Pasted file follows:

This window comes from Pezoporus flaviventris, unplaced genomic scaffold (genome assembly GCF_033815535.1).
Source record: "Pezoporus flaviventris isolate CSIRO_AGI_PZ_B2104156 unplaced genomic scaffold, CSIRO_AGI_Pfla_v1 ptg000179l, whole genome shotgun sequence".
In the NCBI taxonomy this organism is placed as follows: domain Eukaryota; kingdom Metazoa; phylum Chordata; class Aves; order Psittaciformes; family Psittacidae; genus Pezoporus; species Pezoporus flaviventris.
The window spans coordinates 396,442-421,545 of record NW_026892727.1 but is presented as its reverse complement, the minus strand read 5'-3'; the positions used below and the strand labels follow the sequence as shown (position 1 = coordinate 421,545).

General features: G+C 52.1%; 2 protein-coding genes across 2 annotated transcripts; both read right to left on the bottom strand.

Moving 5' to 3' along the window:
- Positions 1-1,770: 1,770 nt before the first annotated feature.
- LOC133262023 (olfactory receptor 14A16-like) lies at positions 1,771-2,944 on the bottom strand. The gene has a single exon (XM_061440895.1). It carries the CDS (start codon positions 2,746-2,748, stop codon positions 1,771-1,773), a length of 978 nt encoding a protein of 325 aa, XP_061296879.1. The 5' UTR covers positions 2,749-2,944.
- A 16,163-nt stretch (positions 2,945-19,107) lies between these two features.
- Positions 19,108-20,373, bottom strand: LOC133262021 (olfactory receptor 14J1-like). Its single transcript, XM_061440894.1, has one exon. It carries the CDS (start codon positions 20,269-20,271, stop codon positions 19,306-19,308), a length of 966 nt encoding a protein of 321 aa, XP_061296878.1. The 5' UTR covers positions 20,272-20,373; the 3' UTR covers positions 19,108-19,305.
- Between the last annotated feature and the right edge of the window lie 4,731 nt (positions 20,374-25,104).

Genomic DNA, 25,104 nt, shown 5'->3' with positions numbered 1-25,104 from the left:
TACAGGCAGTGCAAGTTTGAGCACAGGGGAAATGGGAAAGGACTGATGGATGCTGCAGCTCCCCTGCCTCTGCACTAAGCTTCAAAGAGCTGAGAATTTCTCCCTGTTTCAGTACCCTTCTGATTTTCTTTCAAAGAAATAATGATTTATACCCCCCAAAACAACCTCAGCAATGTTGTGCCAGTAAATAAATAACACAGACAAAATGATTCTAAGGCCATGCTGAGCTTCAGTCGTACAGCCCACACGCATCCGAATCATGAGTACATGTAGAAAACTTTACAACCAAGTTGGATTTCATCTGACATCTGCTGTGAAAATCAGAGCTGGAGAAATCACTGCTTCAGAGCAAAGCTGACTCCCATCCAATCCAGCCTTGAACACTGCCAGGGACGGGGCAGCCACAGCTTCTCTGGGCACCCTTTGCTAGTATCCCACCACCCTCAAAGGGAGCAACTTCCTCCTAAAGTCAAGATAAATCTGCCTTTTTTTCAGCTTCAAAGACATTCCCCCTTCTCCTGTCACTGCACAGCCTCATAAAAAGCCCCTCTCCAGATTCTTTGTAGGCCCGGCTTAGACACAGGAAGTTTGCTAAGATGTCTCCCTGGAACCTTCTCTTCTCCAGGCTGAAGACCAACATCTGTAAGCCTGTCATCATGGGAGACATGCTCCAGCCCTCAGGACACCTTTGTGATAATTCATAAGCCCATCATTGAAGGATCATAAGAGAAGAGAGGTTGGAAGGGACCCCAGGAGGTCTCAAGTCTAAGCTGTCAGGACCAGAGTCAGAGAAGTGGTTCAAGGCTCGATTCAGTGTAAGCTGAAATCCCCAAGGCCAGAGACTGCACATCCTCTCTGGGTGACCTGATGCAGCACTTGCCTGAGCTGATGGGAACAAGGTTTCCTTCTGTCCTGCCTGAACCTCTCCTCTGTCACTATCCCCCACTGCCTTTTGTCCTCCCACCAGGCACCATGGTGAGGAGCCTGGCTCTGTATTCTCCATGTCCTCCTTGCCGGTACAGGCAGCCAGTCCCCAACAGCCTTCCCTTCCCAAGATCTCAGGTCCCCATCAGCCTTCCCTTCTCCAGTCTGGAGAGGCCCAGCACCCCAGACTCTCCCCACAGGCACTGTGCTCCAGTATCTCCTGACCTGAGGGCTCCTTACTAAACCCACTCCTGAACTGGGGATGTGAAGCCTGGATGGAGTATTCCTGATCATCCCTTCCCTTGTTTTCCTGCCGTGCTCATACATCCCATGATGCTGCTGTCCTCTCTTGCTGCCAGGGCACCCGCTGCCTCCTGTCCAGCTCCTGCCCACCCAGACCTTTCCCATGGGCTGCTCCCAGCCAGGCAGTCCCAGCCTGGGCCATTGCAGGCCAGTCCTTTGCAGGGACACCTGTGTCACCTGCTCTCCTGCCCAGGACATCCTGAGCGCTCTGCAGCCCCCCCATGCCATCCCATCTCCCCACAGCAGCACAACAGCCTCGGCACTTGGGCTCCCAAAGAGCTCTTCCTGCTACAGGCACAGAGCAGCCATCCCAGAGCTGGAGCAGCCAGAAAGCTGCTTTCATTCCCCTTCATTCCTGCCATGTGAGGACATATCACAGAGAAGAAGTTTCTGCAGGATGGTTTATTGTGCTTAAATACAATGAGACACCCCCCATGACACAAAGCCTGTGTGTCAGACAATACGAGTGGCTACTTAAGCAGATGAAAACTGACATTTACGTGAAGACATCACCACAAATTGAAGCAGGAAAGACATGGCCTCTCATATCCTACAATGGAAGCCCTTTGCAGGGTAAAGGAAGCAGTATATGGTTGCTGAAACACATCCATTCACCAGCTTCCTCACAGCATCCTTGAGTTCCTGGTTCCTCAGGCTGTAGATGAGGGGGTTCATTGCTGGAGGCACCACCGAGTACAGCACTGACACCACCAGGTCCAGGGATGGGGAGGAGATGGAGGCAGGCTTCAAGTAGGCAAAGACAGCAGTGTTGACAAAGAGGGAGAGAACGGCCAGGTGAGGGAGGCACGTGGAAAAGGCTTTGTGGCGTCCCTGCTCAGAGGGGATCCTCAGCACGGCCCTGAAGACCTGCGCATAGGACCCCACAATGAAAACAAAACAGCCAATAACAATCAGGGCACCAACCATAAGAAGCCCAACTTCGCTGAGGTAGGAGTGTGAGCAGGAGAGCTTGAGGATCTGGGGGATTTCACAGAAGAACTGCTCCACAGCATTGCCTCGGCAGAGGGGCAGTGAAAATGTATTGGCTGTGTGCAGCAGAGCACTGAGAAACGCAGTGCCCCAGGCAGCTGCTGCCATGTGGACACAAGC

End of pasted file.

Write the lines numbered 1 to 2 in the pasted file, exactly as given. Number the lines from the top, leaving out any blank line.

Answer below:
This window comes from Pezoporus flaviventris, unplaced genomic scaffold (genome assembly GCF_033815535.1).
Source record: "Pezoporus flaviventris isolate CSIRO_AGI_PZ_B2104156 unplaced genomic scaffold, CSIRO_AGI_Pfla_v1 ptg000179l, whole genome shotgun sequence".